By Paul Tomkins.
If there’s one thing we gleaned from Liverpool’s 3-1 win at Chelsea, and the even more impressive 4-1 dismantling of Manchester City this weekend, it’s that the team ethic Klopp promised to bring from Dortmund is in full effect. Some changes take time, and intensive training, to implement. Others can be more immediate.
It’s still early days, and football provides various ways for things to go wrong – there may never be a good time to count your chickens, hatched or not – but this was easily the best Liverpool display in more than 18 months. Even allowing for City’s failings, it was glorious.
And while it hasn’t been all smooth sailing since the managerial switch, the hysteria and excitement that greeted Klopp’s appointment was because we – and I very much include myself in the ‘got giddily carried away’ crowd – felt things like this were possible. Winning league titles and European Cups has become a pipe-dream; but great performances and stunning victories make the journey – whatever the destination – pleasurable as a fan.
The Reds began this season at the start of the post-superstar era, before Klopp’s arrival; and yet the manager as superstar is palatable because in this case he’s so humble. Until he pitched up, Liverpool were fresh out of what used to be called the x-factor, before the phrase was co-opted by a pop show that peddles mediocrity and conformity.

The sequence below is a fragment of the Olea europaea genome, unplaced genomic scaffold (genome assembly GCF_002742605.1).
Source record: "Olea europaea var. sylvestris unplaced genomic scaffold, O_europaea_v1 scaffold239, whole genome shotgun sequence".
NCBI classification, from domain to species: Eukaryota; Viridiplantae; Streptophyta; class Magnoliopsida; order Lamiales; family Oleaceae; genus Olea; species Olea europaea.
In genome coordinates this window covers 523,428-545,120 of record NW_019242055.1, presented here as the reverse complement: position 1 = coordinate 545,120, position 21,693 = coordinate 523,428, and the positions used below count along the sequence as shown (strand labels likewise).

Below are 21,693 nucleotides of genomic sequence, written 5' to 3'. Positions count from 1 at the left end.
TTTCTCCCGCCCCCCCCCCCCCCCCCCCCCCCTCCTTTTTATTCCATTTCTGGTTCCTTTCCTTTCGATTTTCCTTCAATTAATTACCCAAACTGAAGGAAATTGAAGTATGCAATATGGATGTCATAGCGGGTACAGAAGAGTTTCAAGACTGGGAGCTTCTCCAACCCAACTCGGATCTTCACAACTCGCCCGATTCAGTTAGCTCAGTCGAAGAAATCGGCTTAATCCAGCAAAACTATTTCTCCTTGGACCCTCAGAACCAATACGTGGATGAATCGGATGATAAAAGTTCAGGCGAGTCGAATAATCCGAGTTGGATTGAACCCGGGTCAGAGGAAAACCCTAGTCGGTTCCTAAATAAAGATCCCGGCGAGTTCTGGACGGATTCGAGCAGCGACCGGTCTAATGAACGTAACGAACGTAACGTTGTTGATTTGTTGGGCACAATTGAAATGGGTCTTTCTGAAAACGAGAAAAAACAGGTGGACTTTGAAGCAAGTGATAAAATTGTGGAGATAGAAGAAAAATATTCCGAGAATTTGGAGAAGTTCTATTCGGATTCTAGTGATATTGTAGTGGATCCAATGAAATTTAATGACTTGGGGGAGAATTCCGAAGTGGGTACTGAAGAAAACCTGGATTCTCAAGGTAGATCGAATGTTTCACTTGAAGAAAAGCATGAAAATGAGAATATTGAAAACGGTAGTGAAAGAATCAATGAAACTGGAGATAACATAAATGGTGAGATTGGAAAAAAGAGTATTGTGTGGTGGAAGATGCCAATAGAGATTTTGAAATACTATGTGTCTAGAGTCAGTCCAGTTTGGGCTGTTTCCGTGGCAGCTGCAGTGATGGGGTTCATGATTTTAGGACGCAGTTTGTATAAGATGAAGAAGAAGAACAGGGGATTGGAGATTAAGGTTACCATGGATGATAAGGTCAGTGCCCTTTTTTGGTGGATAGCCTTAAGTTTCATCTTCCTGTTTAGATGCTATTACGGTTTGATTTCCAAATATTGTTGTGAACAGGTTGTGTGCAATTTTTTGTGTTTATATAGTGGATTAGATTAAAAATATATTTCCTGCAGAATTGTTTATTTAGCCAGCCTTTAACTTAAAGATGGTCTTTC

Controversies aside, Luis Suarez was the kind of superstar any team needs – the intense work-rate, no matter what the situation; but he was too good to retain, and is now at the best club side in world football. By contrast, Steven Gerrard – by the time his legs had gone in his mid-30s – had become an encumbrance. He was also an unwitting symbol of past glories: his struggles last season, when his past outweighed his present, summed up a team in decline.
Even in the fallow years since the last league title, there had always been sensational star performers at the club, with Gerrard the longest-standing in a list that included Michael Owen all the way back to 1997, and Robbie Fowler dating back to 1993, before which the remnants of the 1990 side (Ian Rush, John Barnes) were still around. In 1998 and 2004 Liverpool appointed star managers, too.
It’s impossible to think of the kind of display we saw at the Etihad with Gerrard (as he’d become) in the midfield, even if there would always be a place in any team for the wonderful force of nature he was in his pomp (Liverpool could still use that player).
The transition to this new era needed someone like Klopp, especially when Brendan Rodgers – who, for a while, looked like he might become a superstar manager at Liverpool – lost that sense of being in control, and of having a clear plan.
The rest of this article – which includes a lot of gushing about Liverpool’s display last night – is for subscribers only.